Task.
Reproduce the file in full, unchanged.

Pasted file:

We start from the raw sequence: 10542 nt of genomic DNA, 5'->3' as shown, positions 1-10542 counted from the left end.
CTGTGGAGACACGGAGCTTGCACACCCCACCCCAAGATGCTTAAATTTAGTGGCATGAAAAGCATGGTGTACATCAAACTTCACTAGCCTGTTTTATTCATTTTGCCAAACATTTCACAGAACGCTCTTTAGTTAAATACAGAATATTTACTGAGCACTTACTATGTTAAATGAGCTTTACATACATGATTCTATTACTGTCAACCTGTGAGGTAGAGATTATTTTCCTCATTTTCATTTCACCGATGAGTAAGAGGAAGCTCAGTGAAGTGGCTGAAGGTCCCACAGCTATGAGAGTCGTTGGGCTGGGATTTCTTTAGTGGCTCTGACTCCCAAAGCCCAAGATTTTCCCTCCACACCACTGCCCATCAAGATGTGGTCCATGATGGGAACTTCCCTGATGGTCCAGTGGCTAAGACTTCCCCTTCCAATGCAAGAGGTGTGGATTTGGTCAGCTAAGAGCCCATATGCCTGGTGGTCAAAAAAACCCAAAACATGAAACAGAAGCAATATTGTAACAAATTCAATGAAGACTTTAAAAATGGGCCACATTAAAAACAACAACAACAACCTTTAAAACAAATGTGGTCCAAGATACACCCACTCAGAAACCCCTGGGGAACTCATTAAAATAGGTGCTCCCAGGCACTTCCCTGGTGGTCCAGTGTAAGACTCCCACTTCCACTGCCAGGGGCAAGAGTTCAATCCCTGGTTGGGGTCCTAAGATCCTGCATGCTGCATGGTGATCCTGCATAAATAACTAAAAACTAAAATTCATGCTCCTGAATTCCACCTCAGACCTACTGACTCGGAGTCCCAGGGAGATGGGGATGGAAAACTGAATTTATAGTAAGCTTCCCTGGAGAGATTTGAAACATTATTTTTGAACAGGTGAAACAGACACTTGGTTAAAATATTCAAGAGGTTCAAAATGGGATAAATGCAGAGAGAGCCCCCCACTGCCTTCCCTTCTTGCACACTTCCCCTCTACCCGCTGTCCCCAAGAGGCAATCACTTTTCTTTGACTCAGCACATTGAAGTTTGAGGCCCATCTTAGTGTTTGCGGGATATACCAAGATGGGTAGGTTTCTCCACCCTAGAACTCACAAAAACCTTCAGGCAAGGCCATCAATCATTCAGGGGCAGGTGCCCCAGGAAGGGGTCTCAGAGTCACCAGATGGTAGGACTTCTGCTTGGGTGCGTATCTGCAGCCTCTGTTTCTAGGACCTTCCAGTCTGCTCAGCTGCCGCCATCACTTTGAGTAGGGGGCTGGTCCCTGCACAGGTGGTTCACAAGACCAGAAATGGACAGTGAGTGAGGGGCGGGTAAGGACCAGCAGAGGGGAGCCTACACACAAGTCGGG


We start from the raw sequence: 10542 nt of genomic DNA, 5'->3' as shown, positions 1-10542 counted from the left end.
CTGTGGAGACACGGAGCTTGCACACCCCACCCCAAGATGCTTAAATTTAGTGGCATGAAAAGCATGGTGTACATCAAACTTCACTAGCCTGTTTTATTCATTTTGCCAAACATTTCACAGAACGCTCTTTAGTTAAATACAGAATATTTACTGAGCACTTACTATGTTAAATGAGCTTTACATACATGATTCTATTACTGTCAACCTGTGAGGTAGAGATTATTTTCCTCATTTTCATTTCACCGATGAGTAAGAGGAAGCTCAGTGAAGTGGCTGAAGGTCCCACAGCTATGAGAGTCGTTGGGCTGGGATTTCTTTAGTGGCTCTGACTCCCAAAGCCCAAGATTTTCCCTCCACACCACTGCCCATCAAGATGTGGTCCATGATGGGAACTTCCCTGATGGTCCAGTGGCTAAGACTTCCCCTTCCAATGCAAGAGGTGTGGATTTGGTCAGCTAAGAGCCCATATGCCTGGTGGTCAAAAAAACCCAAAACATGAAACAGAAGCAATATTGTAACAAATTCAATGAAGACTTTAAAAATGGGCCACATTAAAAACAACAACAACAACCTTTAAAACAAATGTGGTCCAAGATACACCCACTCAGAAACCCCTGGGGAACTCATTAAAATAGGTGCTCCCAGGCACTTCCCTGGTGGTCCAGTGTAAGACTCCCACTTCCACTGCCAGGGGCAAGAGTTCAATCCCTGGTTGGGGTCCTAAGATCCTGCATGCTGCATGGTGATCCTGCATAAATAACTAAAAACTAAAATTCATGCTCCTGAATTCCACCTCAGACCTACTGACTCGGAGTCCCAGGGAGATGGGGATGGAAAACTGAATTTATAGTAAGCTTCCCTGGAGAGATTTGAAACATTATTTTTGAACAGGTGAAACAGACACTTGGTTAAAATATTCAAGAGGTTCAAAATGGGATAAATGCAGAGAGAGCCCCCCACTGCCTTCCCTTCTTGCACACTTCCCCTCTACCCGCTGTCCCCAAGAGGCAATCACTTTTCTTTGACTCAGCACATTGAAGTTTGAGGCCCATCTTAGTGTTTGCGGGATATACCAAGATGGGTAGGTTTCTCCACCCTAGAACTCACAAAAACCTTCAGGCAAGGCCATCAATCATTCAGGGGCAGGTGCCCCAGGAAGGGGTCTCAGAGTCACCAGATGGTAGGACTTCTGCTTGGGTGCGTATCTGCAGCCTCTGTTTCTAGGACCTTCCAGTCTGCTCAGCTGCCGCCATCACTTTGAGTAGGGGGCTGGTCCCTGCACAGGTGGTTCACAAGACCAGAAATGGACAGTGAGTGAGGGGCGGGTAAGGACCAGCAGAGGGGAGCCTACACACAAGTCGGG